1. For the sauce, heat the oil and butter in a heavy-bottom sauce pan over medium heat. Add onion, garlic and savoury and cook until the onions become translucent, about 5 minutes. Don’t allow the onions to brown as this will turn your sauce an unappealing colour. Add flour and stir, allowing the pan to dry out. Once your pan is dry, add the lemon juice and buttermilk, and stir until combined and thick. Slowly add whole milk, stirring vigorously without splashing yourself. Turn heat to low. Add the cream cheese and let it melt into the sauce, stirring occasionally. Season with salt and pepper to taste. Keep warm. Alternately, make ahead and reheat gently when needed.
2. For the vegetables, rub the cabbage with oil and season with salt and pepper. Bake on a parchment-lined tray in a preheated 425 F oven for 20 minutes. Cover cabbage firmly with foil, then continue baking until tender, about 25 to 30 more minutes. Let cool slightly and then cut into 8 wedges, discarding the core.
3. Meanwhile, bring a medium saucepan of water to a boil over high heat. Add butter and 1 tsp of salt.
4. Boil each vegetable separately, until tender but not too soft, and then immediately transfer to a bowl of ice water to stop the cooking. For potatoes and turnips, this may take 6 to 8 minutes. For carrots, 4 to 5 minutes. For celery, 2 minutes. Drain and transfer chilled vegetables to a large bowl with cabbage wedges. Drizzle everything with olive oil.
5. For the cod and crumbs, dry fillets with a paper towel and season with salt and pepper. Place on a parchment-lined baking sheet.
6. In a medium bowl, stir together bread crumbs, cheddar, melted butter and summer savoury. Generously top each cod portion with crumb mixture.
7. Bake cod in a preheated 425 F oven until cooked through, about 8 to 10 minutes.
8. Arrange oil-tossed vegetable mixture on a baking sheet. Reheat in a 425F oven until hot, about 10 to 15 minutes.
9. To serve, spoon about 6 oz of sauce onto each of 4 plates, covering the bottom. Place potatoes, turnips, carrots and celery in the middle of each plate. Top each plate with cod. Serve 2 wedges of cabbage alongside each piece of fish. Garnish each serving with parsley and green onions.
Bangbelly’s Seafood Chowder
There’s no better way to showcase the bounty of the seas surrounding Fogo Island than with a rich, creamy chowder. Featuring fresh cod, salt fish and sweet cold water shrimp, Bangbelly’s chowder is different with every spoonful. The flavour of the salt fish in the broth brings an unexpected punch of flavour. The base consists of potato and onion and avoids flour, which results in a smooth, velvety texture instead of the gluey texture so common in other chowders. Serve with rolls or toast, if desired.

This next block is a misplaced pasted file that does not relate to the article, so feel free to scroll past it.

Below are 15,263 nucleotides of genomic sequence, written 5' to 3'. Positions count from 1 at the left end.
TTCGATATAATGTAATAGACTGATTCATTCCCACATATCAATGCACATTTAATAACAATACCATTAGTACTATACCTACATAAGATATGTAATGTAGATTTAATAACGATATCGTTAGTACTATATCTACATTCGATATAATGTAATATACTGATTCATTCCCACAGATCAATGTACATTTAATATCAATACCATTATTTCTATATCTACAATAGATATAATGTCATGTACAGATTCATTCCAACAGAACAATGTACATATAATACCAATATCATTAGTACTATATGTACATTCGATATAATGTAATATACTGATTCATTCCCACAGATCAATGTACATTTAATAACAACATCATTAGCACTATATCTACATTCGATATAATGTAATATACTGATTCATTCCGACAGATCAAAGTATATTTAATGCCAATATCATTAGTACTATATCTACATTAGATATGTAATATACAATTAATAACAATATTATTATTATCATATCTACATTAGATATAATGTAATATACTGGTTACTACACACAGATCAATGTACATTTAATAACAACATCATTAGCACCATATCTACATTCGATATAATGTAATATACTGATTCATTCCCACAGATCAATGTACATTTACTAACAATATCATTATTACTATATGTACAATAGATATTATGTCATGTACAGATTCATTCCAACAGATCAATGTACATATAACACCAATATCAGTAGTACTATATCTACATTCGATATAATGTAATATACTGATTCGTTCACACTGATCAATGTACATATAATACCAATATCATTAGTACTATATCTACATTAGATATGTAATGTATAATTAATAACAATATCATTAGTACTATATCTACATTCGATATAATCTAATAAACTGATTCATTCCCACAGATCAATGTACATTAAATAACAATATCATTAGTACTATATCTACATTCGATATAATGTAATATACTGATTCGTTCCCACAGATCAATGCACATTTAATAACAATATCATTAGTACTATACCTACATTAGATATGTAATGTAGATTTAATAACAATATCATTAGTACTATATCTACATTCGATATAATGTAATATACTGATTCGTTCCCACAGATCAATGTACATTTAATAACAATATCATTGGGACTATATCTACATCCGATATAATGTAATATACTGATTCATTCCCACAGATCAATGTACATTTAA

Makes 4 servings
2 litres (8 cups) water
5 g kosher salt
800 g russet potatoes, peeled, cut in chunks
450 g onion, chopped
300 g celery, chopped
1 whole carrot, peeled
5 cloves garlic, smashed
100 g salt fish, soaked overnight in cold water, rinsed
250 ml white wine
50 ml lemon juice
400 g russet potatoes, cubed
400 g carrots, rounds
200 g celery, sliced
450 g fresh cod, cut in 1-inch pieces
500 ml whipping cream
200 g cold water shrimp, cooked
Chopped celery leaf
Chopped fresh parsley
Cracked black pepper
1. For the base, add the water to a large pot with salt, potato, onion, celery, carrot and garlic. Bring to a boil over high heat and then reduce to a simmer. Add salt fish and cook for 5 to 7 minutes, until fish is cooked through. Remove fish from liquid, let cool, then flake and reserve. To the pot, add wine and lemon juice. Return pot to a simmer and cook until potatoes are soft, about 20 to 25 minutes.
2. Remove the pot from heat. Strain out the vegetables, reserving the broth. Discard the carrot, then transfer the remaining vegetables to a blender and add enough reserved broth to cover. Blend on high, until smooth, 1 to 2 minutes, adding more broth as necessary. The texture should be smooth and thick, yet pourable.
3. For the chowder, in a large pot of water, boil the potatoes, carrots and celery separately, until they are tender, but not too soft. Shock in ice water immediately after cooking. For the potatoes, expect the cooking time to be 5 to 6 minutes. For the carrots, 4 to 5 minutes. For the celery, 2 minutes.
4. Pour the blended soup base into a large, clean saucepan. Add fresh cod and cream. Bring the mixture to a simmer over medium heat, then add the blanched vegetables. Once cod is cooked through, add pre-cooked shrimp and reserved flaked salt fish. Simmer until everything is hot. Season with salt and pepper to taste.
5. Ladle chowder into 4 bowls. Top each with parsley, celery leaf and pepper.
A version of this story was originally published on May 10, 2022.